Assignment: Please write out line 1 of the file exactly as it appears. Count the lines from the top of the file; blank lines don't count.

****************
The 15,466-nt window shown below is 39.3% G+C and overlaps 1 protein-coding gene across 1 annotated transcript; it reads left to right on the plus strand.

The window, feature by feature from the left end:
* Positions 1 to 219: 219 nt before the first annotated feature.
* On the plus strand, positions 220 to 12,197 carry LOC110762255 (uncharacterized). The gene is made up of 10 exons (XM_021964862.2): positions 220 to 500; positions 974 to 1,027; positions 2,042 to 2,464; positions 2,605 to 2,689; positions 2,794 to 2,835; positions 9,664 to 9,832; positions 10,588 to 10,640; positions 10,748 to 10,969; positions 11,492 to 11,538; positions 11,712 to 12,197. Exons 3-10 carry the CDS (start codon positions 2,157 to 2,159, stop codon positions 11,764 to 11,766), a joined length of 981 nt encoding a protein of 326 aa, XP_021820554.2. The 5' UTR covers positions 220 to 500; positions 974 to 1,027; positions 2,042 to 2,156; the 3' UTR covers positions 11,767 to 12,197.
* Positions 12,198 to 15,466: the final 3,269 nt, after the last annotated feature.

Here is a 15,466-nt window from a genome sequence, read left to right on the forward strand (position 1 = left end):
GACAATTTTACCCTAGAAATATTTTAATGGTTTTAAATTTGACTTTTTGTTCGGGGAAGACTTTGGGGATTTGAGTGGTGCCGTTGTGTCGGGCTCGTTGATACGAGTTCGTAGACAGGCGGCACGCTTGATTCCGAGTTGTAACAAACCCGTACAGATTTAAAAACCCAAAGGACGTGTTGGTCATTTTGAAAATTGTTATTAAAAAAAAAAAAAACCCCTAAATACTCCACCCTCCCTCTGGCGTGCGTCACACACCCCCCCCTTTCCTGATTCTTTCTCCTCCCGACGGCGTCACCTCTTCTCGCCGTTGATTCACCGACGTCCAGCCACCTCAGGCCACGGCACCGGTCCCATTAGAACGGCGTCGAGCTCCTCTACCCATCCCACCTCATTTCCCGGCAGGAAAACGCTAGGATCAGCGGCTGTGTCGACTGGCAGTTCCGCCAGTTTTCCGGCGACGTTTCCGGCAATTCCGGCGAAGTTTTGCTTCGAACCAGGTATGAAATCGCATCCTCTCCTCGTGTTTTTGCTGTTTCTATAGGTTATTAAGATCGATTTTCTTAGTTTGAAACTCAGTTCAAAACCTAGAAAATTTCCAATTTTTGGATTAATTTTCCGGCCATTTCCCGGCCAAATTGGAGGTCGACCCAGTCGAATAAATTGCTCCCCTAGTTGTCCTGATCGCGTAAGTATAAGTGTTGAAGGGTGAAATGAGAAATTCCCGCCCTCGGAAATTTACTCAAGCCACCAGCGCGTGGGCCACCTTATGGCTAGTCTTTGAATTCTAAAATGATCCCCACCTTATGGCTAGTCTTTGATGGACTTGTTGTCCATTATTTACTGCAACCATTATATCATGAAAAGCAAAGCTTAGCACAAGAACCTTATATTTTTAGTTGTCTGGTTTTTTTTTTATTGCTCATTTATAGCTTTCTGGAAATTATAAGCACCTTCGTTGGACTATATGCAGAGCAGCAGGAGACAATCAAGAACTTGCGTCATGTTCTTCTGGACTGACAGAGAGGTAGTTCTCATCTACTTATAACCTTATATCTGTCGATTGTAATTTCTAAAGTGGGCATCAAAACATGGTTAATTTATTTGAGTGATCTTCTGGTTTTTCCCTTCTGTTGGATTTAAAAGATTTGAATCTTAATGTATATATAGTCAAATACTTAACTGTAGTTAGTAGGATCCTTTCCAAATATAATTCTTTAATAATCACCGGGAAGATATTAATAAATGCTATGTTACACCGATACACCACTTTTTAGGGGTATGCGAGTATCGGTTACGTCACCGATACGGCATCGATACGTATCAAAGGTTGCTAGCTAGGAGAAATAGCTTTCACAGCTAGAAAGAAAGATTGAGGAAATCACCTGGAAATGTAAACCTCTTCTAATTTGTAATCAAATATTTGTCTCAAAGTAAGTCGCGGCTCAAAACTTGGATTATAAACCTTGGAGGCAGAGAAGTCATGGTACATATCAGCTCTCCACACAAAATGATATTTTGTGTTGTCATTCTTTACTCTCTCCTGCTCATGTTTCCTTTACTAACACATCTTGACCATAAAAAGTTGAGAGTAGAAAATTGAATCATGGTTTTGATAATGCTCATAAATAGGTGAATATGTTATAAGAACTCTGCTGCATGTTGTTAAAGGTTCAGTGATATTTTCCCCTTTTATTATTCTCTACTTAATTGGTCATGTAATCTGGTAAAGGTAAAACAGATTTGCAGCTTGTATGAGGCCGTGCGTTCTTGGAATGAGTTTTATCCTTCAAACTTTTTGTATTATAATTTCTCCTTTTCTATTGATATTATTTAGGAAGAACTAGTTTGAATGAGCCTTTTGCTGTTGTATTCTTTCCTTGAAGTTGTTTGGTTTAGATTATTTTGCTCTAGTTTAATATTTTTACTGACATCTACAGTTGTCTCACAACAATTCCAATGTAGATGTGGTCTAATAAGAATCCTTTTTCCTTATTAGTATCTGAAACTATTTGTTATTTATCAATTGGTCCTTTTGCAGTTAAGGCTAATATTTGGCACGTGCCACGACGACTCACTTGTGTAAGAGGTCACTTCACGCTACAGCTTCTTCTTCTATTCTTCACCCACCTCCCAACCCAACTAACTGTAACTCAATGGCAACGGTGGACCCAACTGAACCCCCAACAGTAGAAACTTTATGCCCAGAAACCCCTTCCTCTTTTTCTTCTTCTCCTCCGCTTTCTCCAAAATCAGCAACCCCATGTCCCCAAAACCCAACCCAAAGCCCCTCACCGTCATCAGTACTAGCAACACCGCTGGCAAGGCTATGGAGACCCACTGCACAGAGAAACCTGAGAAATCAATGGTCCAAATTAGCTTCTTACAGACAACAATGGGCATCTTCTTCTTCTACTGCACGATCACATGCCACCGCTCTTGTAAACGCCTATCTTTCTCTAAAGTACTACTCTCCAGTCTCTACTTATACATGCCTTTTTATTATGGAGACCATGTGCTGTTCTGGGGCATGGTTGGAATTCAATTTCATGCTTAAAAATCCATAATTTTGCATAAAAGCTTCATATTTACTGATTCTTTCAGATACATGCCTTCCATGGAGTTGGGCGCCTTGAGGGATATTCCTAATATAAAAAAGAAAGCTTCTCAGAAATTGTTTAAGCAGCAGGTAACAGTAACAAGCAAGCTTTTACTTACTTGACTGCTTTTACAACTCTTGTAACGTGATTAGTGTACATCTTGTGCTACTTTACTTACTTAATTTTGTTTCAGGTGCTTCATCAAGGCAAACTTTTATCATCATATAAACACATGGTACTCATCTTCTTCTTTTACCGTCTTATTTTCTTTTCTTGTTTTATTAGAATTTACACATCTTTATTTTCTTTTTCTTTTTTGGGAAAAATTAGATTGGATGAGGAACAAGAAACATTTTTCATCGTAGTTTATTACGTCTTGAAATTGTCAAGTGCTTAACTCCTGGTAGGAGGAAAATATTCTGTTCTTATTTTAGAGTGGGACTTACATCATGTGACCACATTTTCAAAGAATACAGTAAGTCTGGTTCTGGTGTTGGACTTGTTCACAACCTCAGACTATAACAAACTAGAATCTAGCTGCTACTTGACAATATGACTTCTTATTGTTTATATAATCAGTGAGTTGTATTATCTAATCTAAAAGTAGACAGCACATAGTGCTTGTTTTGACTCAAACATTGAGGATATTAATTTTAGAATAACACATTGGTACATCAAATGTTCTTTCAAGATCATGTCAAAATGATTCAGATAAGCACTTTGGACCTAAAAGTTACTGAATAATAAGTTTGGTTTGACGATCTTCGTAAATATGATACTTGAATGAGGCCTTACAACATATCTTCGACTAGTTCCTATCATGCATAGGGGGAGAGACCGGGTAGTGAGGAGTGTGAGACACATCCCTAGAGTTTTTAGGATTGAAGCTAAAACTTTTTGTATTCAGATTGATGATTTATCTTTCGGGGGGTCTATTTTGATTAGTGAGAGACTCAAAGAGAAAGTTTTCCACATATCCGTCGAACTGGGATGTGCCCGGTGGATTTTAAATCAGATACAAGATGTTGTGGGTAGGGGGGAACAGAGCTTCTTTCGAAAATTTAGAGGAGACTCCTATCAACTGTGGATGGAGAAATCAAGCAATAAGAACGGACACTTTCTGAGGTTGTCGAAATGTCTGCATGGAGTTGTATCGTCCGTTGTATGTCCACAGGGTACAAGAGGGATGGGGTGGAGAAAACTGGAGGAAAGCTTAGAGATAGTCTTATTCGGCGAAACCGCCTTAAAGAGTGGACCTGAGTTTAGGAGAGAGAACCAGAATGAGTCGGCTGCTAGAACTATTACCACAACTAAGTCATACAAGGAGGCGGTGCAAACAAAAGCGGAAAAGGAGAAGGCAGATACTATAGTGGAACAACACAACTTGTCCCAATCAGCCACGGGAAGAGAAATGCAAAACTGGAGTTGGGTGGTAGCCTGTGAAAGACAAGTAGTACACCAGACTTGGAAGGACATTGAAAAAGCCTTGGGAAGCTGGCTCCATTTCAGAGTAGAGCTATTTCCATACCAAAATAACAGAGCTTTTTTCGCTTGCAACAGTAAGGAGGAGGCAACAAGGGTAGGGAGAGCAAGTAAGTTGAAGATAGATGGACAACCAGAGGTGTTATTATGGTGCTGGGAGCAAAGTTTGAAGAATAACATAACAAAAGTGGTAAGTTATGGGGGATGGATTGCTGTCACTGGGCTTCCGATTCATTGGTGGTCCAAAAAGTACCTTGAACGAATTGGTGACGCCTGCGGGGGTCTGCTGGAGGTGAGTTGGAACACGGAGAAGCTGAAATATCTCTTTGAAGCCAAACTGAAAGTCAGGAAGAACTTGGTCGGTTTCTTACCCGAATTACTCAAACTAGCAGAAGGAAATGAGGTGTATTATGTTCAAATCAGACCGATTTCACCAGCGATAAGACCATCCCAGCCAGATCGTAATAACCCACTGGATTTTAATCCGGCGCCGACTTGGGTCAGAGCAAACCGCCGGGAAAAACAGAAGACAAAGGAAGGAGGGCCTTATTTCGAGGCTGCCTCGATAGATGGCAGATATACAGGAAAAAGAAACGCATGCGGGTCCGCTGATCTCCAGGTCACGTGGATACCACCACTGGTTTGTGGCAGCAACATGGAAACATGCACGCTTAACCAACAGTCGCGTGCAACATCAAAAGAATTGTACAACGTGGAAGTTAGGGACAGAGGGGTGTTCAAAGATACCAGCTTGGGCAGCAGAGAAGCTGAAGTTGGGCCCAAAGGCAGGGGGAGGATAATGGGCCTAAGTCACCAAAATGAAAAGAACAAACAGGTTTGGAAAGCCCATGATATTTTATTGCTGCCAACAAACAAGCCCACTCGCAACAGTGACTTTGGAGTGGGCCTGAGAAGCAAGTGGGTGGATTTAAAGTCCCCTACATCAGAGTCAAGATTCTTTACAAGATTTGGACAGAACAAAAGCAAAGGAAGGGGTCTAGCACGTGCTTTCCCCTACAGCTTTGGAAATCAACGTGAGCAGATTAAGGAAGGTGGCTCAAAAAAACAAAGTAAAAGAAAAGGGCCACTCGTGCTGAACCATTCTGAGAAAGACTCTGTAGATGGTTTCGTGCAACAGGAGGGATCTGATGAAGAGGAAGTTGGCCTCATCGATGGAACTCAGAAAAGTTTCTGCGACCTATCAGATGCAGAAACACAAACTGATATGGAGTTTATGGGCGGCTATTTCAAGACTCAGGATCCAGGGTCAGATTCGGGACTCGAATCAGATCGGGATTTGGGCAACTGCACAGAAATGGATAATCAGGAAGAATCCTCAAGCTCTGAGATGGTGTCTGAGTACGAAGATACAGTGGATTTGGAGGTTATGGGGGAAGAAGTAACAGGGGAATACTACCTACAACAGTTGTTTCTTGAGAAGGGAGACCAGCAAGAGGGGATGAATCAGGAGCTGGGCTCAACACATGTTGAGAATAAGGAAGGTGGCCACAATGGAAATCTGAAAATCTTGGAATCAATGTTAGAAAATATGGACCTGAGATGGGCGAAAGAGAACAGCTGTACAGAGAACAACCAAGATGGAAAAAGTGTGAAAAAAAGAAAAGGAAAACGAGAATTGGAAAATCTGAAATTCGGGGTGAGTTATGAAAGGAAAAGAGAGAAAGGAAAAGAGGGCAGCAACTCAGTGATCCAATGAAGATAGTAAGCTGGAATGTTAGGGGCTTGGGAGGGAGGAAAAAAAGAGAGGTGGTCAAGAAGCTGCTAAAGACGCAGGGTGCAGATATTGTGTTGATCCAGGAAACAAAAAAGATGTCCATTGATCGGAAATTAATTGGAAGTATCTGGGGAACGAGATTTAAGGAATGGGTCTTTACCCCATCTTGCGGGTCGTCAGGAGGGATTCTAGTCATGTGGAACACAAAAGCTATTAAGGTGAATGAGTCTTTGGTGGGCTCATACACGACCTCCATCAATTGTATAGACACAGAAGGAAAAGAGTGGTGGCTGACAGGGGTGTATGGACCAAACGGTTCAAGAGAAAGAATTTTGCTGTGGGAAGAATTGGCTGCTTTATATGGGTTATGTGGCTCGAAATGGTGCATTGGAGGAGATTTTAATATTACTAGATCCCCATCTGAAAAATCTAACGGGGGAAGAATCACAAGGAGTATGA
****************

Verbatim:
The 15,466-nt window shown below is 39.3% G+C and overlaps 1 protein-coding gene across 1 annotated transcript; it reads left to right on the plus strand.